Google Home Max ($399.00 at Walmart) is the company’s latest smart speaker. It’s giant, loud, and fully capable of doing anything and everything you’d expect from one of Google’s smart speakers. After unboxing yours, here’s what you need to know about setting it up and getting started with the Max.
Google Home Max can sit flat, or stand vertically on its right side. Each spot the speaker can rest on has a series of magnets inside it. Included in the box is a magnetic rubber stand. Use this stand as a guide so you can be sure you don’t have the speaker upside down or in an orientation, it doesn’t support. If the stand doesn’t attach itself to the speaker, try a different side.
If the speaker is plugged in and you try placing it upside down, Google Assistant will let you know.
After figuring out where you want Max to sit, and which orientation, plug it in. A few seconds later the lights on the front of the speaker will begin to dance and after it’s fully powered up, you’ll hear a sound. Using an iOS or Android device open the Google Home ($79.00 at Crutchfield) app, available on iOS and Android. Tap on your device (it should be listed at the top of the app as a nearby device) and follow the prompts. Setup consists of connecting the Max to your Wi-Fi network, adding a Google account, training it to recognize your voice, and updating its software.
All in all, it’s a process that takes about 5 minutes.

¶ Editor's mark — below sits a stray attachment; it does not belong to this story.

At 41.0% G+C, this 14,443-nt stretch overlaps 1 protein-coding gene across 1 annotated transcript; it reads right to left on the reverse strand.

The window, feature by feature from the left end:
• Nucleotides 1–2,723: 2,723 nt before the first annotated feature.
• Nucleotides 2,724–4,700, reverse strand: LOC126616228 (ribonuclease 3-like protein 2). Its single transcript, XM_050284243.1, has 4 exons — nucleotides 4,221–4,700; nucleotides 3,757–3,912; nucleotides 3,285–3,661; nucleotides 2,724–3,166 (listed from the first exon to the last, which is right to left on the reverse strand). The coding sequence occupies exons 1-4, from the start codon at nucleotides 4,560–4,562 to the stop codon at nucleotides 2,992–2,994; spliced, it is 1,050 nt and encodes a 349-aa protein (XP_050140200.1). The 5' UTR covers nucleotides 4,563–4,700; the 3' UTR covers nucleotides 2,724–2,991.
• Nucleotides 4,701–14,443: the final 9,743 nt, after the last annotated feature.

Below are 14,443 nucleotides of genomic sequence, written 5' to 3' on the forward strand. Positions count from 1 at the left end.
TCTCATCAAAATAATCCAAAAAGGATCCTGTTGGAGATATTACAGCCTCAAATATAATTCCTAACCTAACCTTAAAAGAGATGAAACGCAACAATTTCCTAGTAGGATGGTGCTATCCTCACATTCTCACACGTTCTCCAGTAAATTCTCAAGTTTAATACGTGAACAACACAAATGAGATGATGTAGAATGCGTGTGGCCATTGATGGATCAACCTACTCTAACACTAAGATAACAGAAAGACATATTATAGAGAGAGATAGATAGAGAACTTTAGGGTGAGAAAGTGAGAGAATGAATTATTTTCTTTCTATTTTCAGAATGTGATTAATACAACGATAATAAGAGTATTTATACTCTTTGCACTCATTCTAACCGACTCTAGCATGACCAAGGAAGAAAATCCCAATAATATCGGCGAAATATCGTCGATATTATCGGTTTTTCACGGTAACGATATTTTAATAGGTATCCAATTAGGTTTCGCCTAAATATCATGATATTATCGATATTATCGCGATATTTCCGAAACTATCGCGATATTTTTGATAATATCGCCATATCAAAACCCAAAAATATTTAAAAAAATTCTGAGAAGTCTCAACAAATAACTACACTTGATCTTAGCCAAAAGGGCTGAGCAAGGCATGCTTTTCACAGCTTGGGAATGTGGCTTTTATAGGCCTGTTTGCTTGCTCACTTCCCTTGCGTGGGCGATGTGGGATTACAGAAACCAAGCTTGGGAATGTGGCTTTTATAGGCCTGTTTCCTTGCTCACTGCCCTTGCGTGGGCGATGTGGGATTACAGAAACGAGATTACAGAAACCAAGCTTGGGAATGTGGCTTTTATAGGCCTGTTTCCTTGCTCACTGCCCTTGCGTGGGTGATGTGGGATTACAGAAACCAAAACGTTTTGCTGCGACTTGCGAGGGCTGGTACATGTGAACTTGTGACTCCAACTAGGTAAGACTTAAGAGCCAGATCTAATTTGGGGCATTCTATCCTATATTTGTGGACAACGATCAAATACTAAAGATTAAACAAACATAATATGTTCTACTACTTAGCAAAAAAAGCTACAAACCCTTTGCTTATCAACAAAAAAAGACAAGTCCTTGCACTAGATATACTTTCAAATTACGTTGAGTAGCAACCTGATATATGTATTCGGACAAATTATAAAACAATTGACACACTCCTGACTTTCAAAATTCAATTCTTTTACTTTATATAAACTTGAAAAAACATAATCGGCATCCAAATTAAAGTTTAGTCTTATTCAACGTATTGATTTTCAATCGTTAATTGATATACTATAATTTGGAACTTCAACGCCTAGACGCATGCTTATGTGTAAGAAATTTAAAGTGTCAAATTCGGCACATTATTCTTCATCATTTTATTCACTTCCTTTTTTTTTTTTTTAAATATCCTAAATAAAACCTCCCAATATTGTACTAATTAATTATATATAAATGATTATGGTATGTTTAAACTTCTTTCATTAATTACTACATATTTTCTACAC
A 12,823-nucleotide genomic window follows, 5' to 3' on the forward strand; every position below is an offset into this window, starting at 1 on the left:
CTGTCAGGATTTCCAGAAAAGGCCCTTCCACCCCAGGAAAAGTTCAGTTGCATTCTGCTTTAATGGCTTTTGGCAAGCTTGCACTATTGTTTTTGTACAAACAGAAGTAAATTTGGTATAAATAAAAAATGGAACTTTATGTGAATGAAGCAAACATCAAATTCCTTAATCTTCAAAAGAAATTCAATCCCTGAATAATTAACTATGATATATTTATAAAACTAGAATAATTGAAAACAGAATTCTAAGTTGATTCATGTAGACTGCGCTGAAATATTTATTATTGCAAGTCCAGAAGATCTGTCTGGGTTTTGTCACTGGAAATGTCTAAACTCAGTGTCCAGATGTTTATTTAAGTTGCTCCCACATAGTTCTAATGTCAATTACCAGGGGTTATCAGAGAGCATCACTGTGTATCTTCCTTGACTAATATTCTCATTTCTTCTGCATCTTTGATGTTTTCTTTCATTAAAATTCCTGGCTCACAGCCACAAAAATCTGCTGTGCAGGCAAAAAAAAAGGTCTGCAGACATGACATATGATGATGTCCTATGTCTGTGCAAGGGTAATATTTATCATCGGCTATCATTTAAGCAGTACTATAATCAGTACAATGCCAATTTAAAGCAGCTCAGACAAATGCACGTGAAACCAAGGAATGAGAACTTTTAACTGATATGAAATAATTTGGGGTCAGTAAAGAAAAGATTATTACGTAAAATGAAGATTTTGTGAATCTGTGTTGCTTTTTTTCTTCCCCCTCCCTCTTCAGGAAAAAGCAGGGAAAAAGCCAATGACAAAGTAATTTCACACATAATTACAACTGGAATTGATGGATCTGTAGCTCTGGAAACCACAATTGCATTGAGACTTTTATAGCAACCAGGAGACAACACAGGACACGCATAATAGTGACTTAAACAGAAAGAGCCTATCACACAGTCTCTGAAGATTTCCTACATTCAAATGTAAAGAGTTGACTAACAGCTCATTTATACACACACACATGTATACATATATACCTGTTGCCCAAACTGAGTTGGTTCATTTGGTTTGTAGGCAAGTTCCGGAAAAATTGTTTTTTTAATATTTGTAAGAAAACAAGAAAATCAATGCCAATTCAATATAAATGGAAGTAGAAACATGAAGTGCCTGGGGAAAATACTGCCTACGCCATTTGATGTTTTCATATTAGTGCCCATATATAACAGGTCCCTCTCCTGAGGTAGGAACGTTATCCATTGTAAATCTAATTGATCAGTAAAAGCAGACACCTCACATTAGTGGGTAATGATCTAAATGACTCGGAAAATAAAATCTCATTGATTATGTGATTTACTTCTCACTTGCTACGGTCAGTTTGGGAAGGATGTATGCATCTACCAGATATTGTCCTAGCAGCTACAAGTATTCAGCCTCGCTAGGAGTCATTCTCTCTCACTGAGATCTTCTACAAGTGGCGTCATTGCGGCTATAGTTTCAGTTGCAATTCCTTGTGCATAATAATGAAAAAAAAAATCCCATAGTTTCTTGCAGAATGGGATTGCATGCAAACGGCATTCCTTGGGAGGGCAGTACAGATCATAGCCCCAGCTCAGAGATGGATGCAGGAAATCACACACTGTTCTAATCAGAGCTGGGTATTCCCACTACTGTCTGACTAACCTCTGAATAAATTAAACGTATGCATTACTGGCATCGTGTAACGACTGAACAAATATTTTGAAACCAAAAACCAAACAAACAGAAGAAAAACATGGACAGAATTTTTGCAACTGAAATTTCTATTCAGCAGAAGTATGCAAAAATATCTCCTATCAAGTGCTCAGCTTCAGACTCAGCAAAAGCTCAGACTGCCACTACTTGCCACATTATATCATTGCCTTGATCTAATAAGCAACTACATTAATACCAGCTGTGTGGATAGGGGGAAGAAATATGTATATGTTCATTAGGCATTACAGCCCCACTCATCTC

Just looking at Google Home Max it’s apparent it’s a serious music speaker that happens to also have Google Assistant built in. One of the headlining features of Max to drive that point home is something Google calls Smart Sound.
Basically, Smart Sound will adjust the sound quality pumped out of the speaker based on, not only the room you placed it in but where in the room it’s placed. So each time you move it, the speaker will automatically readjust Smart Sound to ensure it’s blaring the best sounding tunes possible.
There’s nothing you need to do to trigger Smart Sound, just plug it in, give it a few seconds and it will adjust itself. Neat, eh?
The direction you use a gesture on the Max depends on the orientation of the speaker itself. If it’s vertical then the touch area will be on the right side. If it’s horizontal then the touch area will be on the top of Max. Unfortunately, Google hasn’t enabled a way to summon Google Assistant with just a touch to the Max. Hopefully, it’s something that Google enables down the road.
- Play/pause, end call, stop timer/alarm are all done with a tap in the middle of the speaker on a short grey line.
- Volume up is a swipe to the right or above the middle of the speaker.
- Volume down is a swipe to the left or below the middle of the speaker.
There is a mute switch on the back of the speaker that will turn off the microphone and stop Max from listening for the wake command. When enabled, you won’t be able to interact with it using your voice at all, but can still use it as a Chromecast speaker in music apps like Spotify or Google Play Music.
There are far too many voice commands to list in this post, so we have a dedicated post for all of your Google Home needs. You can use either OK Google or Hey Google to trigger Google Assistant, followed by your command. Some of the highlights are:
- Tell me a joke
- Turn the volume up/down
- Set a timer
- Create a reminder
Want to play music from another device directly to the Max? Use Bluetooth. To put the Max into pairing mode, give the command “OK Google, Bluetooth pairing.” Assistant will then let you know Bluetooth is on and ready to pair with another device.
From there, just follow the typical procedure to pair a device with your phone or computer. When you’re ready to disconnect your device from the speaker, turn off Bluetooth by saying “OK Google, turn off Bluetooth.”